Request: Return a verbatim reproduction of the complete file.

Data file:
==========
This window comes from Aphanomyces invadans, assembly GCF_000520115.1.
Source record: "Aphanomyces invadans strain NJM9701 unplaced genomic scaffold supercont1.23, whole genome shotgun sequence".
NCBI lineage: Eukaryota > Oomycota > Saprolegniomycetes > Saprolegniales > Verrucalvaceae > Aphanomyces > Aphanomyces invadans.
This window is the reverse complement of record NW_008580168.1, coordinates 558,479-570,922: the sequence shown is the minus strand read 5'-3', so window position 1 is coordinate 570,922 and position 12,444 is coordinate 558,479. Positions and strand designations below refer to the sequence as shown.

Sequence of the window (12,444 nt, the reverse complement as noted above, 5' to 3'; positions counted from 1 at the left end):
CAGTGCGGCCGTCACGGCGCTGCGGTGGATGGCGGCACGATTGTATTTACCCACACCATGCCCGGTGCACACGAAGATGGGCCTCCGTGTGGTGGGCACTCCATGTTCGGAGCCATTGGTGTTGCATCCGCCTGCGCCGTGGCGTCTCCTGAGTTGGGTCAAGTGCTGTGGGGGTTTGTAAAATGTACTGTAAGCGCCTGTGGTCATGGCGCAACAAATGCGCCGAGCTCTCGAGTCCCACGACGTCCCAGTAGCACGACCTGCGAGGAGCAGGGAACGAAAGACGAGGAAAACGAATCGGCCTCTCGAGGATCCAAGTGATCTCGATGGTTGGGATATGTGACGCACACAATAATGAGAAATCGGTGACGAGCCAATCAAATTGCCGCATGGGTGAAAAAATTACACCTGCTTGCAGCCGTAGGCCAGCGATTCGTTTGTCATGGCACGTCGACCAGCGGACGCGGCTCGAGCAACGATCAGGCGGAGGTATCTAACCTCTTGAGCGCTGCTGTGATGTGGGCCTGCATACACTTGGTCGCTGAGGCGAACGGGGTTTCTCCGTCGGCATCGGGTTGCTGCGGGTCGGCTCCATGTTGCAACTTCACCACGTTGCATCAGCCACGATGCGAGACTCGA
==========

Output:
This window comes from Aphanomyces invadans, assembly GCF_000520115.1.
Source record: "Aphanomyces invadans strain NJM9701 unplaced genomic scaffold supercont1.23, whole genome shotgun sequence".
NCBI lineage: Eukaryota > Oomycota > Saprolegniomycetes > Saprolegniales > Verrucalvaceae > Aphanomyces > Aphanomyces invadans.
This window is the reverse complement of record NW_008580168.1, coordinates 558,479-570,922: the sequence shown is the minus strand read 5'-3', so window position 1 is coordinate 570,922 and position 12,444 is coordinate 558,479. Positions and strand designations below refer to the sequence as shown.

Sequence of the window (12,444 nt, the reverse complement as noted above, 5' to 3'; positions counted from 1 at the left end):
CAGTGCGGCCGTCACGGCGCTGCGGTGGATGGCGGCACGATTGTATTTACCCACACCATGCCCGGTGCACACGAAGATGGGCCTCCGTGTGGTGGGCACTCCATGTTCGGAGCCATTGGTGTTGCATCCGCCTGCGCCGTGGCGTCTCCTGAGTTGGGTCAAGTGCTGTGGGGGTTTGTAAAATGTACTGTAAGCGCCTGTGGTCATGGCGCAACAAATGCGCCGAGCTCTCGAGTCCCACGACGTCCCAGTAGCACGACCTGCGAGGAGCAGGGAACGAAAGACGAGGAAAACGAATCGGCCTCTCGAGGATCCAAGTGATCTCGATGGTTGGGATATGTGACGCACACAATAATGAGAAATCGGTGACGAGCCAATCAAATTGCCGCATGGGTGAAAAAATTACACCTGCTTGCAGCCGTAGGCCAGCGATTCGTTTGTCATGGCACGTCGACCAGCGGACGCGGCTCGAGCAACGATCAGGCGGAGGTATCTAACCTCTTGAGCGCTGCTGTGATGTGGGCCTGCATACACTTGGTCGCTGAGGCGAACGGGGTTTCTCCGTCGGCATCGGGTTGCTGCGGGTCGGCTCCATGTTGCAACTTCACCACGTTGCATCAGCCACGATGCGAGACTCGA